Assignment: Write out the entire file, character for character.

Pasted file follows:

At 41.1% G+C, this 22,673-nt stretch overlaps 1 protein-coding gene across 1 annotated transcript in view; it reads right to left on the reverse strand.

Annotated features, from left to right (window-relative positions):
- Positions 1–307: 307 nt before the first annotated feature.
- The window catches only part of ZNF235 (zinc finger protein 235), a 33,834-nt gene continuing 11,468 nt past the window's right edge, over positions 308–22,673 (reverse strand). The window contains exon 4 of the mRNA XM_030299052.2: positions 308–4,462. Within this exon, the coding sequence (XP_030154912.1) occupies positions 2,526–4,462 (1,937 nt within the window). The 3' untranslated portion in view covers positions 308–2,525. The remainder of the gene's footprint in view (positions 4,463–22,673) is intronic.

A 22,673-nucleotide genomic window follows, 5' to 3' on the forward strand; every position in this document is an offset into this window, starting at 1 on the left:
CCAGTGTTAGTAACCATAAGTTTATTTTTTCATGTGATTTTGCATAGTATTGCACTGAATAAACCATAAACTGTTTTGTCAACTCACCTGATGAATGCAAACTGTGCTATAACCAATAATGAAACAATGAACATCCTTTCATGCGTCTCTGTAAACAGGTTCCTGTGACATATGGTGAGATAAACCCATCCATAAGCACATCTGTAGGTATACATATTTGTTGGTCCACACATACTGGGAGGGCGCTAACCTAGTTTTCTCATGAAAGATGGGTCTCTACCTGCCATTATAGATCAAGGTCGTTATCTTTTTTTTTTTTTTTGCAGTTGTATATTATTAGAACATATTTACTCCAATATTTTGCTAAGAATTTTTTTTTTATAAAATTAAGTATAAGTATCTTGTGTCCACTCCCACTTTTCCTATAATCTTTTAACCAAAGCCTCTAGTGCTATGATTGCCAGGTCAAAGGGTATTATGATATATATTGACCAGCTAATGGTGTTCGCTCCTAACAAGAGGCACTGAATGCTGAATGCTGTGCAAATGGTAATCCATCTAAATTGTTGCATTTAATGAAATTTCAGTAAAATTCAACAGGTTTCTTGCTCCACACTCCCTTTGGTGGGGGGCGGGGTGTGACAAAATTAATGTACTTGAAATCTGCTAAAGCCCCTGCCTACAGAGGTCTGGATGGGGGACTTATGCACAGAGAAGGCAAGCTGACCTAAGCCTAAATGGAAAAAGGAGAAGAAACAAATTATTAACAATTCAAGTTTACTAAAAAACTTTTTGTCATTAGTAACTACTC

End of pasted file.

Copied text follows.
At 41.1% G+C, this 22,673-nt stretch overlaps 1 protein-coding gene across 1 annotated transcript in view; it reads right to left on the reverse strand.

Annotated features, from left to right (window-relative positions):
- Positions 1–307: 307 nt before the first annotated feature.
- The window catches only part of ZNF235 (zinc finger protein 235), a 33,834-nt gene continuing 11,468 nt past the window's right edge, over positions 308–22,673 (reverse strand). The window contains exon 4 of the mRNA XM_030299052.2: positions 308–4,462. Within this exon, the coding sequence (XP_030154912.1) occupies positions 2,526–4,462 (1,937 nt within the window). The 3' untranslated portion in view covers positions 308–2,525. The remainder of the gene's footprint in view (positions 4,463–22,673) is intronic.

A 22,673-nucleotide genomic window follows, 5' to 3' on the forward strand; every position in this document is an offset into this window, starting at 1 on the left:
CCAGTGTTAGTAACCATAAGTTTATTTTTTCATGTGATTTTGCATAGTATTGCACTGAATAAACCATAAACTGTTTTGTCAACTCACCTGATGAATGCAAACTGTGCTATAACCAATAATGAAACAATGAACATCCTTTCATGCGTCTCTGTAAACAGGTTCCTGTGACATATGGTGAGATAAACCCATCCATAAGCACATCTGTAGGTATACATATTTGTTGGTCCACACATACTGGGAGGGCGCTAACCTAGTTTTCTCATGAAAGATGGGTCTCTACCTGCCATTATAGATCAAGGTCGTTATCTTTTTTTTTTTTTTTGCAGTTGTATATTATTAGAACATATTTACTCCAATATTTTGCTAAGAATTTTTTTTTTATAAAATTAAGTATAAGTATCTTGTGTCCACTCCCACTTTTCCTATAATCTTTTAACCAAAGCCTCTAGTGCTATGATTGCCAGGTCAAAGGGTATTATGATATATATTGACCAGCTAATGGTGTTCGCTCCTAACAAGAGGCACTGAATGCTGAATGCTGTGCAAATGGTAATCCATCTAAATTGTTGCATTTAATGAAATTTCAGTAAAATTCAACAGGTTTCTTGCTCCACACTCCCTTTGGTGGGGGGCGGGGTGTGACAAAATTAATGTACTTGAAATCTGCTAAAGCCCCTGCCTACAGAGGTCTGGATGGGGGACTTATGCACAGAGAAGGCAAGCTGACCTAAGCCTAAATGGAAAAAGGAGAAGAAACAAATTATTAACAATTCAAGTTTACTAAAAAACTTTTTGTCATTAGTAACTACTC